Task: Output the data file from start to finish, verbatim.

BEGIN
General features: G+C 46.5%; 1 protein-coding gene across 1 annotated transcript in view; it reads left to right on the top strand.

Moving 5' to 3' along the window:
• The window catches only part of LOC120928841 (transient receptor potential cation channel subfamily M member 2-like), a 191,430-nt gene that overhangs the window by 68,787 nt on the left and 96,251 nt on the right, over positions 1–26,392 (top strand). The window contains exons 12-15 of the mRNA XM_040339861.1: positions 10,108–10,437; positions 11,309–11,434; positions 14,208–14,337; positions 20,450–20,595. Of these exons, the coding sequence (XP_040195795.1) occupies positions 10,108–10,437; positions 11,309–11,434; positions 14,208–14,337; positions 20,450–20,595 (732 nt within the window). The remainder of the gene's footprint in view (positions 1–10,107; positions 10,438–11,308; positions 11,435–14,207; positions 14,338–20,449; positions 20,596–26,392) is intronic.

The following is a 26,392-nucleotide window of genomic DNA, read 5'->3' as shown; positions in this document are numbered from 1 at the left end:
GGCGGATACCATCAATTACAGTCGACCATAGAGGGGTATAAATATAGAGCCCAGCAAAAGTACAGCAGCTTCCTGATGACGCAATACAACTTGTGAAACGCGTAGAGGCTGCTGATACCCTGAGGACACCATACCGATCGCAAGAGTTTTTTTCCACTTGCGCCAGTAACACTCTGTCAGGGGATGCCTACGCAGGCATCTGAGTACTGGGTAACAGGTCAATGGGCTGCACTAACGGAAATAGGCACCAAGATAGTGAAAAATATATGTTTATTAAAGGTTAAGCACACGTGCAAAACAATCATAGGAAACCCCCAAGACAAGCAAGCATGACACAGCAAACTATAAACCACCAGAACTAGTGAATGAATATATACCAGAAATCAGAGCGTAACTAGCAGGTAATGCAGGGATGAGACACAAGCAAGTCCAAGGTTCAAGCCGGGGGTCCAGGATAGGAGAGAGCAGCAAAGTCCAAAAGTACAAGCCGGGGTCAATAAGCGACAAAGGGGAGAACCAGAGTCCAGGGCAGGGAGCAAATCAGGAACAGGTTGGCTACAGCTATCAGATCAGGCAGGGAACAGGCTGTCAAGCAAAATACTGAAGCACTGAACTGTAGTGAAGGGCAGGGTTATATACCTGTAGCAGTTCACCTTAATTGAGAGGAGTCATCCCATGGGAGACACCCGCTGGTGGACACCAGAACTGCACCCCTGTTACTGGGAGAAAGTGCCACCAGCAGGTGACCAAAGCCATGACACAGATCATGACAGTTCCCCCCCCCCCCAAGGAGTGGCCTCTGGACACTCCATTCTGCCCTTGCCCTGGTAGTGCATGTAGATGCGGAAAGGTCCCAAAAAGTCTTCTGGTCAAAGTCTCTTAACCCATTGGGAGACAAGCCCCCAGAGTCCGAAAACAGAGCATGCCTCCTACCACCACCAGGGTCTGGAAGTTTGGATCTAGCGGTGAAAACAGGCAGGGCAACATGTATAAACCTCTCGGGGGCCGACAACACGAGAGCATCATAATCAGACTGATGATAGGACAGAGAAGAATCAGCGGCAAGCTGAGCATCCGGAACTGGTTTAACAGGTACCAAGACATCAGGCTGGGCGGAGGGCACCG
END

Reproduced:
General features: G+C 46.5%; 1 protein-coding gene across 1 annotated transcript in view; it reads left to right on the top strand.

Moving 5' to 3' along the window:
• The window catches only part of LOC120928841 (transient receptor potential cation channel subfamily M member 2-like), a 191,430-nt gene that overhangs the window by 68,787 nt on the left and 96,251 nt on the right, over positions 1–26,392 (top strand). The window contains exons 12-15 of the mRNA XM_040339861.1: positions 10,108–10,437; positions 11,309–11,434; positions 14,208–14,337; positions 20,450–20,595. Of these exons, the coding sequence (XP_040195795.1) occupies positions 10,108–10,437; positions 11,309–11,434; positions 14,208–14,337; positions 20,450–20,595 (732 nt within the window). The remainder of the gene's footprint in view (positions 1–10,107; positions 10,438–11,308; positions 11,435–14,207; positions 14,338–20,449; positions 20,596–26,392) is intronic.

The following is a 26,392-nucleotide window of genomic DNA, read 5'->3' as shown; positions in this document are numbered from 1 at the left end:
GGCGGATACCATCAATTACAGTCGACCATAGAGGGGTATAAATATAGAGCCCAGCAAAAGTACAGCAGCTTCCTGATGACGCAATACAACTTGTGAAACGCGTAGAGGCTGCTGATACCCTGAGGACACCATACCGATCGCAAGAGTTTTTTTCCACTTGCGCCAGTAACACTCTGTCAGGGGATGCCTACGCAGGCATCTGAGTACTGGGTAACAGGTCAATGGGCTGCACTAACGGAAATAGGCACCAAGATAGTGAAAAATATATGTTTATTAAAGGTTAAGCACACGTGCAAAACAATCATAGGAAACCCCCAAGACAAGCAAGCATGACACAGCAAACTATAAACCACCAGAACTAGTGAATGAATATATACCAGAAATCAGAGCGTAACTAGCAGGTAATGCAGGGATGAGACACAAGCAAGTCCAAGGTTCAAGCCGGGGGTCCAGGATAGGAGAGAGCAGCAAAGTCCAAAAGTACAAGCCGGGGTCAATAAGCGACAAAGGGGAGAACCAGAGTCCAGGGCAGGGAGCAAATCAGGAACAGGTTGGCTACAGCTATCAGATCAGGCAGGGAACAGGCTGTCAAGCAAAATACTGAAGCACTGAACTGTAGTGAAGGGCAGGGTTATATACCTGTAGCAGTTCACCTTAATTGAGAGGAGTCATCCCATGGGAGACACCCGCTGGTGGACACCAGAACTGCACCCCTGTTACTGGGAGAAAGTGCCACCAGCAGGTGACCAAAGCCATGACACAGATCATGACAGTTCCCCCCCCCCCCAAGGAGTGGCCTCTGGACACTCCATTCTGCCCTTGCCCTGGTAGTGCATGTAGATGCGGAAAGGTCCCAAAAAGTCTTCTGGTCAAAGTCTCTTAACCCATTGGGAGACAAGCCCCCAGAGTCCGAAAACAGAGCATGCCTCCTACCACCACCAGGGTCTGGAAGTTTGGATCTAGCGGTGAAAACAGGCAGGGCAACATGTATAAACCTCTCGGGGGCCGACAACACGAGAGCATCATAATCAGACTGATGATAGGACAGAGAAGAATCAGCGGCAAGCTGAGCATCCGGAACTGGTTTAACAGGTACCAAGACATCAGGCTGGGCGGAGGGCACCG